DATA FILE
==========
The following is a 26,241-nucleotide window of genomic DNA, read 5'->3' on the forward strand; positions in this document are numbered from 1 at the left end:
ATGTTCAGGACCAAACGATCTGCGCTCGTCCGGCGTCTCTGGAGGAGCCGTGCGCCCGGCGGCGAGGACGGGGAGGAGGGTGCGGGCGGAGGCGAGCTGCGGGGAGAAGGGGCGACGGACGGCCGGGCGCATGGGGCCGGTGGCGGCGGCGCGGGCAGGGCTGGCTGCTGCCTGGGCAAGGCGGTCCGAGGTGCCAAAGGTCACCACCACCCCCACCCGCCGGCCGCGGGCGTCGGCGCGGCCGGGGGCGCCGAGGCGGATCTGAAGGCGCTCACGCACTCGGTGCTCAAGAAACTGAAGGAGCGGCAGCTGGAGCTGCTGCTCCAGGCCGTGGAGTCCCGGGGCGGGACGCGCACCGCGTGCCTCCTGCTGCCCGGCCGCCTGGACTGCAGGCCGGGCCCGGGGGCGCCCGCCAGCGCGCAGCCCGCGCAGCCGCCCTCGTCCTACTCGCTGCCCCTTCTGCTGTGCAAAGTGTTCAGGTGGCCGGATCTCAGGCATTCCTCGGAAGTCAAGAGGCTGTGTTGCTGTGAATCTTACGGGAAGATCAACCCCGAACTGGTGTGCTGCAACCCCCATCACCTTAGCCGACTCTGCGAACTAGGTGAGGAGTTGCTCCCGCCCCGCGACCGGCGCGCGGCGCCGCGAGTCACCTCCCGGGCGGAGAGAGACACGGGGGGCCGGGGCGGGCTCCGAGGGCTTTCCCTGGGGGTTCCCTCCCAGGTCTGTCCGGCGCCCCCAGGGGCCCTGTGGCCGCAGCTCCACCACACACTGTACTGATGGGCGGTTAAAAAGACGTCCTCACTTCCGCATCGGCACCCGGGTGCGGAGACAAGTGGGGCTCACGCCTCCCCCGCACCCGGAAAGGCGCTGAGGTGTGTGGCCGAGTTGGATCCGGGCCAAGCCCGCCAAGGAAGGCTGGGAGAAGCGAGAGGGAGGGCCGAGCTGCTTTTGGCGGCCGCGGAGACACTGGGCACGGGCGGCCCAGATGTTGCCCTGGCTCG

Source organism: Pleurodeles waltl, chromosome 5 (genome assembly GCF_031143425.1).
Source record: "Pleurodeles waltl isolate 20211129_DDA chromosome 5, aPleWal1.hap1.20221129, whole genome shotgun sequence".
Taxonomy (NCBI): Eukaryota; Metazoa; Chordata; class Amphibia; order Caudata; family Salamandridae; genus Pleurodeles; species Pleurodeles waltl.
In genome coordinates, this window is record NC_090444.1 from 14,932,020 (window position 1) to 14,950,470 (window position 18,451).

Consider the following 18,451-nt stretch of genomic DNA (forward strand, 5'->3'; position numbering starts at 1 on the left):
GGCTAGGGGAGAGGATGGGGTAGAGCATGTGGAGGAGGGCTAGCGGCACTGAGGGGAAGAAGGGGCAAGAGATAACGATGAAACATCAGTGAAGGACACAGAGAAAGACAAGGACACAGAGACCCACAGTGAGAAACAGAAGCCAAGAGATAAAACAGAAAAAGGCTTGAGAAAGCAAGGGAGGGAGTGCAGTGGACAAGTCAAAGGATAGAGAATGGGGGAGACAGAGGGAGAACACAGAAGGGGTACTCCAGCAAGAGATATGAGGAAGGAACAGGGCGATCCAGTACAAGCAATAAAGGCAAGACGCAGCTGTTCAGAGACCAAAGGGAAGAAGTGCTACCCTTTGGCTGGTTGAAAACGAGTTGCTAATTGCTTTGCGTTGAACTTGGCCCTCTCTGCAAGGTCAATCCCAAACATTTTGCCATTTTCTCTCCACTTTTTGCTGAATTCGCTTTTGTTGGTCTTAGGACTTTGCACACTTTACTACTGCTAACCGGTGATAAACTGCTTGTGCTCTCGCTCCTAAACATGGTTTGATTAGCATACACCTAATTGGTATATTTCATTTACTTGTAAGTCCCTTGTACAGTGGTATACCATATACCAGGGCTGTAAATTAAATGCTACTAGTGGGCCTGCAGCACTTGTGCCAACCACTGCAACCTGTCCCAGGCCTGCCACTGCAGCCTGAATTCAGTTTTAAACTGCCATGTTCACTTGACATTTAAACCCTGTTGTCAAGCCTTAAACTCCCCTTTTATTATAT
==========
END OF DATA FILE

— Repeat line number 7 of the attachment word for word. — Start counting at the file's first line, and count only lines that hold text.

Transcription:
Consider the following 18,451-nt stretch of genomic DNA (forward strand, 5'->3'; position numbering starts at 1 on the left):